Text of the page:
I said, well, you know, we used to think they were just nine planets. I mean, Pluto was in, Pluto was out, Pluto’s in, Pluto’s out. I mean we used to think there were just nine planets. And I said, do you know how many planets we’ve discovered since 1995, when we discovered the first exoplanet? 

And he said, no, I don’t. I said there’s 2,598. And my point of it is this, other than the fact they’ve never invited me back on their radio program, my point of it is that sometimes we think we’re loving our child in the right way, and maybe we need to define how they really receive love. What I’ve spent time doing throughout my life is realizing what my two love languages are. 

The first is, and I think most teens have it, have this one love language, if you will. Is being defended by those that they’ve been loyal to. I think they all want to be supported. I think your child wants to hear, Hey, there’s nothing you can do to make me love you more and there’s nothing you can do to make me love you less

My second love language is this; I want to be involved. I want to be invited. No, I’m not going to show up. I can tell you; I’m not going to show up. I don’t have time to show up. But I still love the fact that somebody has invited me to something to participate in.  

So, here’s my encouragement for you. Would you do this? Would you spend some time thinking? How your child feels love from you. What are some needs that you can meet in their life that nobody else can? God has placed you in your child’s life for a reason, whether they’re the perfect kid that may need to still be loved, or that kid that’s spinning out of control, that is kind of lost all hope of any kind of love moving his way.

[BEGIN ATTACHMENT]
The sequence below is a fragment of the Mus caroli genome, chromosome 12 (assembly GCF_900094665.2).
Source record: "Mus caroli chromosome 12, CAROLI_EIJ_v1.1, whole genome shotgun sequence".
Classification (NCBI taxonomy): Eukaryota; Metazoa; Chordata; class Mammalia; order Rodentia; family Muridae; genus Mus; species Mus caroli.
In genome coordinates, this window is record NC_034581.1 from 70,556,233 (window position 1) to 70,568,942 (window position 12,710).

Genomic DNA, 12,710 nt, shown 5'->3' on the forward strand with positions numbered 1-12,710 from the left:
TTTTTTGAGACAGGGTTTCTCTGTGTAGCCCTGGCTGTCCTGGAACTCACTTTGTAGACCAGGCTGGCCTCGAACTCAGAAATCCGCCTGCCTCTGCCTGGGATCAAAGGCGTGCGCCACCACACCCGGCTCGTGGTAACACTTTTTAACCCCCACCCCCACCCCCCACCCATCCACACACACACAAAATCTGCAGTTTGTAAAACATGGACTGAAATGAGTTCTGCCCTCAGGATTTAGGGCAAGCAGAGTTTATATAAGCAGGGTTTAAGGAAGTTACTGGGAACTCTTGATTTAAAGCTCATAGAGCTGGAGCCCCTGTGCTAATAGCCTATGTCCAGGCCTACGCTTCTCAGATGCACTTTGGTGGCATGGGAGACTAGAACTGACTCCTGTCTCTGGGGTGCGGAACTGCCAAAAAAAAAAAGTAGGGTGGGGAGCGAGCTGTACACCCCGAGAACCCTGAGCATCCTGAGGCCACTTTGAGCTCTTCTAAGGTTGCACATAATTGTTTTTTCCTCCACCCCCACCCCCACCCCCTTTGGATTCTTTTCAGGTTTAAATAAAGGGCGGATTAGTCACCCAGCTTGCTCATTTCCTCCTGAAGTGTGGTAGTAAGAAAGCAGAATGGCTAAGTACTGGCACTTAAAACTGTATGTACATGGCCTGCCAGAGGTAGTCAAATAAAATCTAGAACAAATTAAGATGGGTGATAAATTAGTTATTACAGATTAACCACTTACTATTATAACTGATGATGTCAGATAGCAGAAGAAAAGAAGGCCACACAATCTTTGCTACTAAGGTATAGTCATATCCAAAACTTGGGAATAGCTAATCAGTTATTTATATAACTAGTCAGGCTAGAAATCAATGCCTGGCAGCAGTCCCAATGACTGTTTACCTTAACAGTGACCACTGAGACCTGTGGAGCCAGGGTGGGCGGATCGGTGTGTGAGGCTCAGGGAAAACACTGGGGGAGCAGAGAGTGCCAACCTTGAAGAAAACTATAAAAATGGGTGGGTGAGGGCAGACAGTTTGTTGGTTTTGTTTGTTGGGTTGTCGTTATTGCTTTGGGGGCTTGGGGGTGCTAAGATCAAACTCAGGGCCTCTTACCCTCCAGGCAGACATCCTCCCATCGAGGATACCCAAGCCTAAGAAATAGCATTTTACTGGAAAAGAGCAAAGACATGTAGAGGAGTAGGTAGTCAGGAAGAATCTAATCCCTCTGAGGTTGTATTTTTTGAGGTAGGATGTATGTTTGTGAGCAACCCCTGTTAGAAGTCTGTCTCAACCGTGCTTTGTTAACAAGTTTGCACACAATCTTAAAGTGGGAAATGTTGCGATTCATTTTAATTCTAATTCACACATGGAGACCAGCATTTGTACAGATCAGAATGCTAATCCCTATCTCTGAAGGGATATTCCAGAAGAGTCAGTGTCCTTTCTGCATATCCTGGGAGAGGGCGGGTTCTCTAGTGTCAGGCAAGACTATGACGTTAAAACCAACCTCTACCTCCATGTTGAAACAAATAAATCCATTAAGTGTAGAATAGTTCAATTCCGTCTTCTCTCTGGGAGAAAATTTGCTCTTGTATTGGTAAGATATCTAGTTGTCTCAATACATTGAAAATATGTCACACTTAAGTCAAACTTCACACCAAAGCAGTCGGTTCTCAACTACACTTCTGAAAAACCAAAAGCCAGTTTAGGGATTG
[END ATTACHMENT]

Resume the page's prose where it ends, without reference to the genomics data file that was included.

But what are their loved languages? What are those things that touch their heart? How can you engage differently? How can you be so unique that you’ve gone far beyond the words of affirmation, the quality time, giving them gifts, you know, serving them in so many different ways and touching them, hugging them, patting them on the back. 

How can you do that? This is where you go a little bit deeper and it may be by asking them. Do that now. Just text them. Hey, how do you think I can love you better? And whatever they tell you, don’t correct them. Don’t tell them they’re wrong and how they need to answer differently or don’t excuse anything, just listen. 

What you’ll find is that question and answer will give you plenty of places for future discussion. When you sit down and engage with them, it’s amazing. Isn’t it? How we can love so much differently. I encourage you to try something different today.  

Author: Mark Gregston

Mark Gregston began working with teens more than 40 years ago as a youth minister and Young Life director. He has authored nearly two dozen books, has written hundreds of articles, and is host of the nationally-acclaimed Parenting Today’s Teens podcast and radio broadcast.